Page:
By Michael Kaufman
As tens of thousands of runners take to the streets of New York Sunday in the New York City Marathon, about 40 percent of them will be women. That will come as no surprise to anyone who has been following the sport of distance running over the past few decades. Women’s participation in marathon running has been taken for granted for so long now that a shameful piece of sports history in our country is all but forgotten. And–in the bizarre way we have been conditioned to look at history–Richard Nixon is better known for his contribution to equal rights for women in athletics than are Pat Tarnawsky (better known today as author Patricia Nell Warren), Kathy Switzer and Nina Kusick. But Nixon merely signed the Title IX law passed by Congress in 1972, which prohibits discrimination on the basis of sex in schools that receive federal funding—including in their athletics programs. Tarnawsky, Switzer, Kusick and countless other courageous women athletes across the country are the true sheroes who made it happen and impelled Congress to act.
They began fighting for their rights at a time when the Amateur Athletic Union (AAU), governing body for amateur sports in the United States, barred women from taking part in distance races. Dr. Nell Jackson, head of the AAU women’s track and field committee, defended the practice in a 1971 article published in Runner’s World magazine. Jackson said, in effect, that distance racing was physically dangerous to women, hurts the AAU program for women’s competition, and involves “only a few older women out for a lark.” Bear in mind that marathon running was still not a mass participation activity at the time. Just 127 runners took part in the first New York City Marathon in 1970, and only 55 actually finished. In 1971 there were only about 30 women distance runners nationwide. By then they were permitted to run in most marathons but their times were not recorded.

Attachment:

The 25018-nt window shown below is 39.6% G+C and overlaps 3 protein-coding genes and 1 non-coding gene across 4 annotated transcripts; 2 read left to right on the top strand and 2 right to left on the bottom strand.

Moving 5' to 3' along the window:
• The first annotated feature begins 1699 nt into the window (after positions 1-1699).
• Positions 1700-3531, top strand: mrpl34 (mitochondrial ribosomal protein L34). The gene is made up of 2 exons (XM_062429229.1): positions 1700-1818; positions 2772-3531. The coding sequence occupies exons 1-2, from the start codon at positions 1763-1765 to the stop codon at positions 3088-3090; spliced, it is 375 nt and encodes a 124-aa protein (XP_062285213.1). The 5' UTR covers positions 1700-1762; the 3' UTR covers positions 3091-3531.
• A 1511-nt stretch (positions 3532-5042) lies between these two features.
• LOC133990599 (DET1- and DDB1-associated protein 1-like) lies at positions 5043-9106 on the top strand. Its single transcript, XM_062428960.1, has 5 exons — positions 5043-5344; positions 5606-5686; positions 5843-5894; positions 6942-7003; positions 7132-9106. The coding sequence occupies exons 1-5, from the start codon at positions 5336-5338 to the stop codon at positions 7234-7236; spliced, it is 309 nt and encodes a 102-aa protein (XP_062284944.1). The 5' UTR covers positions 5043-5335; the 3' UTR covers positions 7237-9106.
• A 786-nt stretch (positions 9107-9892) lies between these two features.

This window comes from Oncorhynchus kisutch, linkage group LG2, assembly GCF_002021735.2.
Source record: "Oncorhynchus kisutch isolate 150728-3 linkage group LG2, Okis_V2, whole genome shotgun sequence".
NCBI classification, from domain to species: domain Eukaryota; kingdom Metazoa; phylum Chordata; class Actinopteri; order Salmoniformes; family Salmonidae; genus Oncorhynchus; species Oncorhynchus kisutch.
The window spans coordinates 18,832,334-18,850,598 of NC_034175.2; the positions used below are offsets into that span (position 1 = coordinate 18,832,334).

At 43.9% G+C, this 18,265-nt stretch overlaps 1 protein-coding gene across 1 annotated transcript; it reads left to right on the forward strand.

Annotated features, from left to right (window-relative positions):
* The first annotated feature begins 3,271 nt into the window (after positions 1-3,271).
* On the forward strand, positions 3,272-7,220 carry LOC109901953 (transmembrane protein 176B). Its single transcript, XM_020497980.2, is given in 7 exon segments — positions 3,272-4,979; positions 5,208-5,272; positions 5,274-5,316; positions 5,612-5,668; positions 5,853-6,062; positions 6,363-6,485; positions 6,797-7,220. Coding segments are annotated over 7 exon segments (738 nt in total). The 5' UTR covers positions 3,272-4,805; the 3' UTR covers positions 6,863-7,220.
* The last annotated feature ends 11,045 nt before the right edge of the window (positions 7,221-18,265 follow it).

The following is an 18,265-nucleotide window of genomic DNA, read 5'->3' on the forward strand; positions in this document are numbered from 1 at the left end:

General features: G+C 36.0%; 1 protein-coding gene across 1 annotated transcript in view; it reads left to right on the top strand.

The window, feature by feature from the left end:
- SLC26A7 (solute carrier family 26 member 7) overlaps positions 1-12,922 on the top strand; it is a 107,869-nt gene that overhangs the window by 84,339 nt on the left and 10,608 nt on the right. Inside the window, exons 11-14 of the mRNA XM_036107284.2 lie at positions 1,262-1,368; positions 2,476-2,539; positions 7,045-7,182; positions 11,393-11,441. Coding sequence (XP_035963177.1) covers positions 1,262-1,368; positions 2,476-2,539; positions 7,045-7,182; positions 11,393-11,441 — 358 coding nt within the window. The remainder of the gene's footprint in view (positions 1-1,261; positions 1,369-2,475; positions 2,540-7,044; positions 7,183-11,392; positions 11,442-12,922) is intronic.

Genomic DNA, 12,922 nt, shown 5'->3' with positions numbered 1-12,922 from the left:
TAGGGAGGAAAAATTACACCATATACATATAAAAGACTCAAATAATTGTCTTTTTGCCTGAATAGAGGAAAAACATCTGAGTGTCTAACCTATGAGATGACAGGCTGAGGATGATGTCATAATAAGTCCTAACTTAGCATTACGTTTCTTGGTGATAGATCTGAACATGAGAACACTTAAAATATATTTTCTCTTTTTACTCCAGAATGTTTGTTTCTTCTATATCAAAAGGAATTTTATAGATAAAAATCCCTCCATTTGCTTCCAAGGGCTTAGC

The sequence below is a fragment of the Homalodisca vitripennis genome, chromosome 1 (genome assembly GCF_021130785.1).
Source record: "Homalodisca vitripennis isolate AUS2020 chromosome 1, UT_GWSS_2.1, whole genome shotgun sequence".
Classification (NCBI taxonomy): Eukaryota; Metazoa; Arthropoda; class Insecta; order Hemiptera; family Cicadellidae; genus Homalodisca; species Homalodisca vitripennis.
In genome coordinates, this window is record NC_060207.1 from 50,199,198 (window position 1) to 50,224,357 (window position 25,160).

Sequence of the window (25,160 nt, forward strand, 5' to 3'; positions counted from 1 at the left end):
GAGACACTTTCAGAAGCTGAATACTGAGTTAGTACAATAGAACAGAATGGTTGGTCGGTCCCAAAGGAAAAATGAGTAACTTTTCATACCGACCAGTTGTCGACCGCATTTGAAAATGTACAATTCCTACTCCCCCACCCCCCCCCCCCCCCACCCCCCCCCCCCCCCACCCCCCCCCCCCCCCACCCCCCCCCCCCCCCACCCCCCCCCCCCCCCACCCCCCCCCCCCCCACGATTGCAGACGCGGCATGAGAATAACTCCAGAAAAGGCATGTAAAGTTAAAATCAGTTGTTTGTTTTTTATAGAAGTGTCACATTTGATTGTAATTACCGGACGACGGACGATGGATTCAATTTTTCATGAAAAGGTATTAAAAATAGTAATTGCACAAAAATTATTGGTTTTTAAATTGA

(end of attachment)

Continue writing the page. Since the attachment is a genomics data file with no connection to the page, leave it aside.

Among the 30 was Switzer, who ran the Boston Marathon in 1967 without permission and was accosted by a race official who tried to block her path and shouted “get the hell out of my race.” Another was Kusick, among the finishers of the first NYC Marathon in 1970. And it was Tarnawsky who wrote a scathing reply to Jackson in Runner’s World. Fear of injury to women, she said, is “the last gasp of Victorian over-caution.” She explained that women distance runners report they feel physically better after training for races and running in them. “Finally,” she observed, “we women long distance runners notice that nobody worries publicly about the effects of long distance efforts on the men. Nor is anybody using it as a pretext to curb the men’s activities. Yet imagine the temporary effect that a marathon in 90-degree heat must have on a guy’s ability to be a father.”
As for the snarky comment that women distance runners are “merely out for a lark,” Tarnawsky replied, “No, Dr. Jackson, we’re not out for a lark. We’re not even merely dead serious. We are out—each in her own way—to get back something that an over-repressive, over-protective society took away from us.
“Me, for instance. Oh how I resent the fact that a Dr. Jackson in my high school refused to allow girls’ track but kept us doing inane calisthenics….I loved long runs but I had to do them on playgrounds, where I could beat most any boy at a sprint or longer. Had an enlightened coach been around, he might have made a fair cross-country runner out of me.
“College was even worse,” she continued. “There were Dr. Jacksons who taught us fencing, modern dance, and even how to walk balancing a book on our heads. But no distance running, with all the superb mental and physical benefits than women can get from it.
“Our society does its best to keep women fretting on the minimal levels….Now that I am 34 and have finally stumbled back into what I wanted to do all along, I intend to make up for lost time. I am sure that each of the other women marathoners could tell you a similar story about her motive. It is a motive that makes us very stubborn. And you will find it a very hard motive to fight.”
This Sunday, thousands of women will run in the NYC Marathon thanks to those stubborn fighters for women’s rights. They made history and they deserve to be honored.
Michael can be reached at firstname.lastname@example.org.